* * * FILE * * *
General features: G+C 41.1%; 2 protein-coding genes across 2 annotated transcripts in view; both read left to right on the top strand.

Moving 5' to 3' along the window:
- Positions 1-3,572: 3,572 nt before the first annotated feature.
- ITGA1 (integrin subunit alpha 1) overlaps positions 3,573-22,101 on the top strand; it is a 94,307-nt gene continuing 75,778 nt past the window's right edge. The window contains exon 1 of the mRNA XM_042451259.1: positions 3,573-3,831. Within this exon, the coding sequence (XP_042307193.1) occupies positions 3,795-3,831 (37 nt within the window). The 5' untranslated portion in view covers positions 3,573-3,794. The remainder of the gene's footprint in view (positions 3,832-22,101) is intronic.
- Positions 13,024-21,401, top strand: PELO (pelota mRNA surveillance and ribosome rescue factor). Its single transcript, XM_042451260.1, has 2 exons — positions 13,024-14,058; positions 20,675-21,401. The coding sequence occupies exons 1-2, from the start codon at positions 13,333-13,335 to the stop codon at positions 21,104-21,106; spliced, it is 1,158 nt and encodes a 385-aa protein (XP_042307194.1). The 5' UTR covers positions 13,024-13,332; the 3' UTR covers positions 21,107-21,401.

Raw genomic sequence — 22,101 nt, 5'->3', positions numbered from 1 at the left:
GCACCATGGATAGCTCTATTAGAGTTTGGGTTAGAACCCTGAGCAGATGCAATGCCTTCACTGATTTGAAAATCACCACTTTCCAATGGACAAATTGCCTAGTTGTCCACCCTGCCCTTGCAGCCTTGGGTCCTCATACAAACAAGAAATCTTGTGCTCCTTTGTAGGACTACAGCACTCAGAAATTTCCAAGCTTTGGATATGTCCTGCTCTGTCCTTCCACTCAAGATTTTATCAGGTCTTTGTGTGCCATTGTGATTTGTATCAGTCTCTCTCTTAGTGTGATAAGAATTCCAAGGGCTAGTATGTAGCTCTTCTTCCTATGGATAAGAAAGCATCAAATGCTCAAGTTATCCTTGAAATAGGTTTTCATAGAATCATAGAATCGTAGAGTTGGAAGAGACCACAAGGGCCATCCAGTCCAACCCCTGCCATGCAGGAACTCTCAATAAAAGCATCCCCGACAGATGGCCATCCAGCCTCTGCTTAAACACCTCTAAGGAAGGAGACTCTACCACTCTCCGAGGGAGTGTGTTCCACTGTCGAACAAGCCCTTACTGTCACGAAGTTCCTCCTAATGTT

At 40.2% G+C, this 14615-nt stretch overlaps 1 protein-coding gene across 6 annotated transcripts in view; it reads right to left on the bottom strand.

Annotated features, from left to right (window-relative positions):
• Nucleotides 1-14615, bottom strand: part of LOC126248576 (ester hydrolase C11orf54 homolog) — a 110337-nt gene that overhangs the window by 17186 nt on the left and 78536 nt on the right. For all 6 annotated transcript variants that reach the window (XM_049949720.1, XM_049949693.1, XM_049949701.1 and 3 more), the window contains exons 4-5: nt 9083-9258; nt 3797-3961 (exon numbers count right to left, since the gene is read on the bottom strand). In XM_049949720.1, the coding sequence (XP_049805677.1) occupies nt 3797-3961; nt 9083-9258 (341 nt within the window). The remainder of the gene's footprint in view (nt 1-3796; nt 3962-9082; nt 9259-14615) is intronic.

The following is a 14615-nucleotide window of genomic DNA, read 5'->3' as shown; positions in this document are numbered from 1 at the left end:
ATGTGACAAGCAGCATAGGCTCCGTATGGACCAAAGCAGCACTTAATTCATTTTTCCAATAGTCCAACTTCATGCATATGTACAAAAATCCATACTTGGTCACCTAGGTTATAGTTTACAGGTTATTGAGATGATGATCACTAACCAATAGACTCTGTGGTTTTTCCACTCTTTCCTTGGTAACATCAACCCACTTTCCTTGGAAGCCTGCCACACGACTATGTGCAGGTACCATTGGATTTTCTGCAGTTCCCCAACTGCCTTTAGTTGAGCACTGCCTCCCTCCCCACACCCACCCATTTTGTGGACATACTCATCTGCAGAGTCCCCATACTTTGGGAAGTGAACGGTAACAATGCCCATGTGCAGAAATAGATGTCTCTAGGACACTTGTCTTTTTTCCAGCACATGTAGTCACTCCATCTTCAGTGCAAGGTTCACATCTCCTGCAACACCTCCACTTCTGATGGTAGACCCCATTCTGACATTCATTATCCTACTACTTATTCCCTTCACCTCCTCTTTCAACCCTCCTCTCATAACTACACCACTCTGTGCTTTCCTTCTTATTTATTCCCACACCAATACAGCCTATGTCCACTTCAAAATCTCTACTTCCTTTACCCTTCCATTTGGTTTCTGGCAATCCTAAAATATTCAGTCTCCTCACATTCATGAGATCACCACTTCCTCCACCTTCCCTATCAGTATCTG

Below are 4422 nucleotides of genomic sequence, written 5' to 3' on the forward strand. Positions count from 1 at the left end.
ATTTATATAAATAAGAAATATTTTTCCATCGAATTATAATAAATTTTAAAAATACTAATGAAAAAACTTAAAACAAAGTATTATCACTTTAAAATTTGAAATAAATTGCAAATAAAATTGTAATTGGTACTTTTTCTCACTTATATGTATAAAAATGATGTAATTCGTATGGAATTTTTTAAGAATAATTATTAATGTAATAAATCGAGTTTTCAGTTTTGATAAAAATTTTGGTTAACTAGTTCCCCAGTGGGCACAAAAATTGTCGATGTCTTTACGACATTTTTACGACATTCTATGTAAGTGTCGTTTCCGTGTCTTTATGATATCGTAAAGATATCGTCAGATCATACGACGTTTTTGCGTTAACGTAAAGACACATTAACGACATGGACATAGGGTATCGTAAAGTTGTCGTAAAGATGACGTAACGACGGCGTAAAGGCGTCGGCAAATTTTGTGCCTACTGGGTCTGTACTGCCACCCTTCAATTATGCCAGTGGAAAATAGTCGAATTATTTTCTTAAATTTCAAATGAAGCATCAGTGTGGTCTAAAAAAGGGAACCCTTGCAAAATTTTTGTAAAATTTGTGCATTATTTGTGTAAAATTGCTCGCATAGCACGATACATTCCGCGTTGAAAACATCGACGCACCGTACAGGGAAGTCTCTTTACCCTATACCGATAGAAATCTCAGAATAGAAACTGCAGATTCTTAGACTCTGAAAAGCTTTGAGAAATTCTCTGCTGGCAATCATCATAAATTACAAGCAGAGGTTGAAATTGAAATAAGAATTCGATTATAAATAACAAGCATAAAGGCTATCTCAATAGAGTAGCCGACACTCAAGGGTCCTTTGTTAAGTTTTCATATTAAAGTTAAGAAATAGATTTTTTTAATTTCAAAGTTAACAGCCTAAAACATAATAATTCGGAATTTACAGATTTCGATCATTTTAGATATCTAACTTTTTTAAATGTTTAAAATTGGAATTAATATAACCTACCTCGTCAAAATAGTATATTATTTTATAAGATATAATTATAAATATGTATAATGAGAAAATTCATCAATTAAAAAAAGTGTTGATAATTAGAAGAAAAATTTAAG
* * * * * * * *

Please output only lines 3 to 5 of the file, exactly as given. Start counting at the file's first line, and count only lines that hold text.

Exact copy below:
- Positions 1-3,572: 3,572 nt before the first annotated feature.
- ITGA1 (integrin subunit alpha 1) overlaps positions 3,573-22,101 on the top strand; it is a 94,307-nt gene continuing 75,778 nt past the window's right edge. The window contains exon 1 of the mRNA XM_042451259.1: positions 3,573-3,831. Within this exon, the coding sequence (XP_042307193.1) occupies positions 3,795-3,831 (37 nt within the window). The 5' untranslated portion in view covers positions 3,573-3,794. The remainder of the gene's footprint in view (positions 3,832-22,101) is intronic.
- Positions 13,024-21,401, top strand: PELO (pelota mRNA surveillance and ribosome rescue factor). Its single transcript, XM_042451260.1, has 2 exons — positions 13,024-14,058; positions 20,675-21,401. The coding sequence occupies exons 1-2, from the start codon at positions 13,333-13,335 to the stop codon at positions 21,104-21,106; spliced, it is 1,158 nt and encodes a 385-aa protein (XP_042307194.1). The 5' UTR covers positions 13,024-13,332; the 3' UTR covers positions 21,107-21,401.